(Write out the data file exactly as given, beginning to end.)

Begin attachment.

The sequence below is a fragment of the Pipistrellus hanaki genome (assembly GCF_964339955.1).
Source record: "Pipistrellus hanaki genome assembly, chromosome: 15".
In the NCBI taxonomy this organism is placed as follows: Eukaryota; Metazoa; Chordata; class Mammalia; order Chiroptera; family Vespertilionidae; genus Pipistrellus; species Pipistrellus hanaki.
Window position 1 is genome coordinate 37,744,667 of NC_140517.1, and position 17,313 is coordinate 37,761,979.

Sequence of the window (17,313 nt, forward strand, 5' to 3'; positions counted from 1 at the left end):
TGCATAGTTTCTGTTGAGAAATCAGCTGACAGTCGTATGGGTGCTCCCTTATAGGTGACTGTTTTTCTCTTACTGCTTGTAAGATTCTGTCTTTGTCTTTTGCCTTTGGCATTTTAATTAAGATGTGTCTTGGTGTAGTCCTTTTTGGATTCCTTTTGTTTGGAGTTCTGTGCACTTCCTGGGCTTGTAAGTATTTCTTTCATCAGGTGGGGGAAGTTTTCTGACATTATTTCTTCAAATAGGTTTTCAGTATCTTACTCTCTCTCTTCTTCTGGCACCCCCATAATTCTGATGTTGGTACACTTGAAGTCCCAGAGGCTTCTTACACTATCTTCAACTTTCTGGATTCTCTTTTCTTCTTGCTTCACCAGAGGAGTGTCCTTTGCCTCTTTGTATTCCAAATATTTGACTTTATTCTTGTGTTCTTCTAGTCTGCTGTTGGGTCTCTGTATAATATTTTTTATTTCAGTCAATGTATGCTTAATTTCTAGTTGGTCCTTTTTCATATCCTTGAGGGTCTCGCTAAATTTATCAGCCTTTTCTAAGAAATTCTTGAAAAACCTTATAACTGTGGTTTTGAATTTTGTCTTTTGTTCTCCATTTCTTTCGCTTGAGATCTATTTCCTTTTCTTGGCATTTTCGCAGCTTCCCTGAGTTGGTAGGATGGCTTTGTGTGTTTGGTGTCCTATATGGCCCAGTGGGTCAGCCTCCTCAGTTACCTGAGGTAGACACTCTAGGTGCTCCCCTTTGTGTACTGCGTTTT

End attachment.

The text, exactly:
The sequence below is a fragment of the Pipistrellus hanaki genome (assembly GCF_964339955.1).
Source record: "Pipistrellus hanaki genome assembly, chromosome: 15".
In the NCBI taxonomy this organism is placed as follows: Eukaryota; Metazoa; Chordata; class Mammalia; order Chiroptera; family Vespertilionidae; genus Pipistrellus; species Pipistrellus hanaki.
Window position 1 is genome coordinate 37,744,667 of NC_140517.1, and position 17,313 is coordinate 37,761,979.

Sequence of the window (17,313 nt, forward strand, 5' to 3'; positions counted from 1 at the left end):
TGCATAGTTTCTGTTGAGAAATCAGCTGACAGTCGTATGGGTGCTCCCTTATAGGTGACTGTTTTTCTCTTACTGCTTGTAAGATTCTGTCTTTGTCTTTTGCCTTTGGCATTTTAATTAAGATGTGTCTTGGTGTAGTCCTTTTTGGATTCCTTTTGTTTGGAGTTCTGTGCACTTCCTGGGCTTGTAAGTATTTCTTTCATCAGGTGGGGGAAGTTTTCTGACATTATTTCTTCAAATAGGTTTTCAGTATCTTACTCTCTCTCTTCTTCTGGCACCCCCATAATTCTGATGTTGGTACACTTGAAGTCCCAGAGGCTTCTTACACTATCTTCAACTTTCTGGATTCTCTTTTCTTCTTGCTTCACCAGAGGAGTGTCCTTTGCCTCTTTGTATTCCAAATATTTGACTTTATTCTTGTGTTCTTCTAGTCTGCTGTTGGGTCTCTGTATAATATTTTTTATTTCAGTCAATGTATGCTTAATTTCTAGTTGGTCCTTTTTCATATCCTTGAGGGTCTCGCTAAATTTATCAGCCTTTTCTAAGAAATTCTTGAAAAACCTTATAACTGTGGTTTTGAATTTTGTCTTTTGTTCTCCATTTCTTTCGCTTGAGATCTATTTCCTTTTCTTGGCATTTTCGCAGCTTCCCTGAGTTGGTAGGATGGCTTTGTGTGTTTGGTGTCCTATATGGCCCAGTGGGTCAGCCTCCTCAGTTACCTGAGGTAGACACTCTAGGTGCTCCCCTTTGTGTACTGCGTTTT